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Biogerontology. 2004;5(5):317-25.

D-galactose-caused life shortening in Drosophila melanogaster and Musca domestica is associated with oxidative stress.

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Institute of Basic Medical Sciences, Chinese Academy of Medical Science, Peking Union Medical College, 5 Dongdan Santiao, Beijing 100005, China.


D-galactose causes aging acceleration in different animal models but the mechanism is unclear. In the present study, we investigated the effects of D-galactose on lifespan and oxidative stress biomarkers in the fruit fly (Drosophila melanogaster) and housefly (Musca domestica). D-galactose was added to drinking water (20 mg/ml) for housefly and to culture medium (6.5%) for fruit fly from 24 h after emergence. Oxidative stress was estimated by measuring the activity of Cu-Zn-superoxide dismutase (SOD) and the levels of lipid peroxidation products, namely malondialdehyde (MDA) and lipofuscin in housefly brain (male) and in fruit fly (male and female). D-galactose caused a significant decrease in mean lifespan (by 12.6% of male and 15.9% of female) and maximum lifespan (by 12.9% of male and 17.1% of female) in fruit fly, and also a significant decrease in mean lifespan (by 27.1% of male, 19.8% of female) and maximum lifespan (by 27.1% of male, 21.9% of female) in housefly. MDA and lipofuscin increased with age in fruit fly and in housefly brains while change of the SOD activity showed a biphasic shape with age. D-galactose caused a significant increase in MDA and lipofuscin and decrease in SOD activity in the age-matched fruit flies and houseflies. These data indicate that D-galactose shortens the lifespan of the two different fly species and that the life shortening effect is associated with an increase in oxidative stress.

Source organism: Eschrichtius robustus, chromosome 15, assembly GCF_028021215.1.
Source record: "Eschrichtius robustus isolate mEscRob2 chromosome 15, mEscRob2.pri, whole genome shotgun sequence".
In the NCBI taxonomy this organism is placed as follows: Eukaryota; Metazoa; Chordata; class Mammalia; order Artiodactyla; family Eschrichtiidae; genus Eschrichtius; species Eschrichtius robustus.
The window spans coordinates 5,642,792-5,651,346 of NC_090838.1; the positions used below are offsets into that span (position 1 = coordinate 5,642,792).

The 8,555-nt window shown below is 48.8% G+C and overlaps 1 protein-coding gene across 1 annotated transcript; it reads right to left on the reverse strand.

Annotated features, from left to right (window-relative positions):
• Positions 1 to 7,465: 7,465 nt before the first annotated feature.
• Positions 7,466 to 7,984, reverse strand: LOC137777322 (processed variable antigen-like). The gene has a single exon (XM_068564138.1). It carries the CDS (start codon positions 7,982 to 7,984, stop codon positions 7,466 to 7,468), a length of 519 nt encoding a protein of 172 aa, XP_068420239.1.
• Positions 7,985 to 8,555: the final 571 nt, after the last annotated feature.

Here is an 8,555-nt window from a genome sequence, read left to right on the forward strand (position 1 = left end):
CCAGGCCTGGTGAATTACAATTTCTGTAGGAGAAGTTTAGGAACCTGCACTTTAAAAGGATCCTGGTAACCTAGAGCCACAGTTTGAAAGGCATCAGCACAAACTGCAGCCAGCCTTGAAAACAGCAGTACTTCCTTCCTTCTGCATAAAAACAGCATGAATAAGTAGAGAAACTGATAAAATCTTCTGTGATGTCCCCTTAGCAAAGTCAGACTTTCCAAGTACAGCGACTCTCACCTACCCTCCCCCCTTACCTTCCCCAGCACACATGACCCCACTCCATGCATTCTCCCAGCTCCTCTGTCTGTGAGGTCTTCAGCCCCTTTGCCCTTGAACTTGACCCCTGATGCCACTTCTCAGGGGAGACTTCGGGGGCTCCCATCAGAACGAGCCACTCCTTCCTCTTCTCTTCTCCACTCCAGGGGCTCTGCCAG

[Indexed for MEDLINE]

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